Fault Lines – A Review

Fault Lines: How Hidden Fractures Still Threaten the World Economy by Raghuram G. Rajan
My rating: 4 of 5 stars

The crisis

The global recession that hit in 2008 happened as a result of the “risky” housing loans provided by the US Government to their poor. The house prices rose, the lenders defaulted and the investors around the world who’d bought the Mortgage-backed securities suffered. Some blamed the government, some blamed the financial institutions, and some blamed the poor.

The idea of poor people being able to afford houses was well intentioned. But why did it fail and who was to be blamed?

Fault lines

In this book, Raghuram Rajan has explored the direct and indirect reasons that led to the crisis. Just the way an earthquake occurs due to fault lines, the mortgage crisis was only a symptom of a bigger disease the plagues the economy. According to him, the major factors that induced these fault lines are income inequality, global trade imbalance that happened as a result of developing countries pushing for exports, the weak safety net in the US and the fact that governments are ready to bail out companies that they think are “too systemic to fail”.

The book was not just an explanation of the crisis, Rajan has dug deep to tell us the story of why the US government wanted poor people to own houses and why poor people were poor. And Rajan doesn’t just stop at pointing fingers, he has suggested reforms in the financial sector to prevent a similar crisis from happening again. You’ve got to listen to the man who predicted (and caused quite some controversy about) the disaster in 2005.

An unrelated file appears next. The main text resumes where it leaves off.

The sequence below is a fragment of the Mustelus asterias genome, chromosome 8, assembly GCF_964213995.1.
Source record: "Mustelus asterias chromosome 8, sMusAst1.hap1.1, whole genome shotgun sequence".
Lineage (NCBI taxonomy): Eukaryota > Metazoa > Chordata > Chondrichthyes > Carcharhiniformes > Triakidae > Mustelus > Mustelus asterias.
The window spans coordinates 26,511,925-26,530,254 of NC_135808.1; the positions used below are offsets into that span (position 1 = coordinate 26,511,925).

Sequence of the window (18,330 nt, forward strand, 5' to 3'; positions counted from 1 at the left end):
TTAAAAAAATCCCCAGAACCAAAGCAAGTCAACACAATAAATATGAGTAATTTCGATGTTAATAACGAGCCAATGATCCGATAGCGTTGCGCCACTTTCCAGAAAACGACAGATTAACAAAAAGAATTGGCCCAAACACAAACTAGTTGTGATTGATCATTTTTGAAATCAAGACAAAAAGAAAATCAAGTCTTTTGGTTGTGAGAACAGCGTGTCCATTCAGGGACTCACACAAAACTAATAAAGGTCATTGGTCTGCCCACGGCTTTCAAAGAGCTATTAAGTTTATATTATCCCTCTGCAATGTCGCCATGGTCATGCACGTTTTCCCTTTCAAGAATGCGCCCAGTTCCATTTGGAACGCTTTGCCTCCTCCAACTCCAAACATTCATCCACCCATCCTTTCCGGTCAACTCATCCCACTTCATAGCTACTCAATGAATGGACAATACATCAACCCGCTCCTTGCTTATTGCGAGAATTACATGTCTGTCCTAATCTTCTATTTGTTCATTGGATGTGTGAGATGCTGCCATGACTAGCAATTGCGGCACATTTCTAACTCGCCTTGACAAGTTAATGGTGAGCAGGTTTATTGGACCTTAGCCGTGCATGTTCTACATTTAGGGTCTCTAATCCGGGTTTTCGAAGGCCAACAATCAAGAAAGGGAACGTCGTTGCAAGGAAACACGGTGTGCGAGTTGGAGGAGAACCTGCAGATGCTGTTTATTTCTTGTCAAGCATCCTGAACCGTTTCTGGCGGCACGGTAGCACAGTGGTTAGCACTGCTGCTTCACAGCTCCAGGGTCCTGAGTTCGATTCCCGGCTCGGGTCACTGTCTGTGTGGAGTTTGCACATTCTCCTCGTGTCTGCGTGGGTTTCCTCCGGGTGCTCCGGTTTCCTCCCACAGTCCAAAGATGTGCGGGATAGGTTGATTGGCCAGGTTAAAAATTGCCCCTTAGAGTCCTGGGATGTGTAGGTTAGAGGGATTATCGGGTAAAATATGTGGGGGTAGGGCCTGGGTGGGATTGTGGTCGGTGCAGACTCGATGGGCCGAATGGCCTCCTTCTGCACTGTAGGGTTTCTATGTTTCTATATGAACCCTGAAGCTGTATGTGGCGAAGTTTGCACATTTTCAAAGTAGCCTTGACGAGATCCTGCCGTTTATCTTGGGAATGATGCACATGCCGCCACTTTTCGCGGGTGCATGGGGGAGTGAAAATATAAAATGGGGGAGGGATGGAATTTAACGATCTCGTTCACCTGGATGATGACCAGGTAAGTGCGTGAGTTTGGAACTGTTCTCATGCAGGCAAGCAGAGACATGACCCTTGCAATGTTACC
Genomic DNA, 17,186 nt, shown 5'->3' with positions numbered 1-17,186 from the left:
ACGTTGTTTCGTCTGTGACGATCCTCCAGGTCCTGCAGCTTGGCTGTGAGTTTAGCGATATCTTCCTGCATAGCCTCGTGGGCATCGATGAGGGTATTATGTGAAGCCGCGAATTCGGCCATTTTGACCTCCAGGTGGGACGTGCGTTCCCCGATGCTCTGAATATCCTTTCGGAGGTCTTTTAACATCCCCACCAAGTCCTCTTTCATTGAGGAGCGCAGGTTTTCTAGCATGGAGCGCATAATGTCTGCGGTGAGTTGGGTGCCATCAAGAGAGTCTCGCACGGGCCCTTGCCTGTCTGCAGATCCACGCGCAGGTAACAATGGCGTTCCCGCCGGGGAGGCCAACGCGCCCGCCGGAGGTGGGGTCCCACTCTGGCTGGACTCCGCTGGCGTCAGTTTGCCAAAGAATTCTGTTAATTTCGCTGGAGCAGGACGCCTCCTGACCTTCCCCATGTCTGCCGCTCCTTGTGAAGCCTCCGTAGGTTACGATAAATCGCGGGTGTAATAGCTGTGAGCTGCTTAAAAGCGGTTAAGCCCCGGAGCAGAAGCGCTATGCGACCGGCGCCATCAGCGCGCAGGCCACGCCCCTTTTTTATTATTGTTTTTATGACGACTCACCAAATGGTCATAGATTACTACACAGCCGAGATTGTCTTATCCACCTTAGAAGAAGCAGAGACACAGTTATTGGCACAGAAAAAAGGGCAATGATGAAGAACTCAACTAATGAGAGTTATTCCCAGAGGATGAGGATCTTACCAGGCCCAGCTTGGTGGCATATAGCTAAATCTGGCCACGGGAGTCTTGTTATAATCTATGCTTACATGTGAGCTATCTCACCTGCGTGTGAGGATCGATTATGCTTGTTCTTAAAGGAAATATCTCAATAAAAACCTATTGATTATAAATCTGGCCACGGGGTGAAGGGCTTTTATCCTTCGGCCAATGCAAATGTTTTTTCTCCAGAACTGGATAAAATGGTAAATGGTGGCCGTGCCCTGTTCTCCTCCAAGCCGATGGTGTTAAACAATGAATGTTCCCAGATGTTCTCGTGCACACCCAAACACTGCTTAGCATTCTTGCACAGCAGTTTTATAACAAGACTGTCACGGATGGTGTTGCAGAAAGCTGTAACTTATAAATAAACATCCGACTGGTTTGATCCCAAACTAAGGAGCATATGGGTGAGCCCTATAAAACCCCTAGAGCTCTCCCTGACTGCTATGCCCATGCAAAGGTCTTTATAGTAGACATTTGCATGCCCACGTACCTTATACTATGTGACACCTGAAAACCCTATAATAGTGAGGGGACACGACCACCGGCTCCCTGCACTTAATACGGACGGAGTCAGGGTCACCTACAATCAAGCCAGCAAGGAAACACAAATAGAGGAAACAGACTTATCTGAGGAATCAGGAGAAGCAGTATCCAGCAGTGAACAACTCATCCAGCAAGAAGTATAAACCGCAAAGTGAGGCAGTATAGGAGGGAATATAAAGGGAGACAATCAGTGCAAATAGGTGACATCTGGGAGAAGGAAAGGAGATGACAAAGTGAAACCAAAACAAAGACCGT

“The attractions of a quiet life are immense and worth fighting for”

Granted, the book is taxing, especially for someone with no background in Economics. But it’s worth reading and re-reading for so many reasons. It doesn’t stop with showing us every thing that went wrong; it also explores what can be done to right the wrong, starting with the education system. And I think this is a book everyone should be reading to understand that when the “have-nots” become the “have-nevers”, it’s everybody’s problem. And that we must be doing everything we can to build a society where every individual can lead a quiet life.

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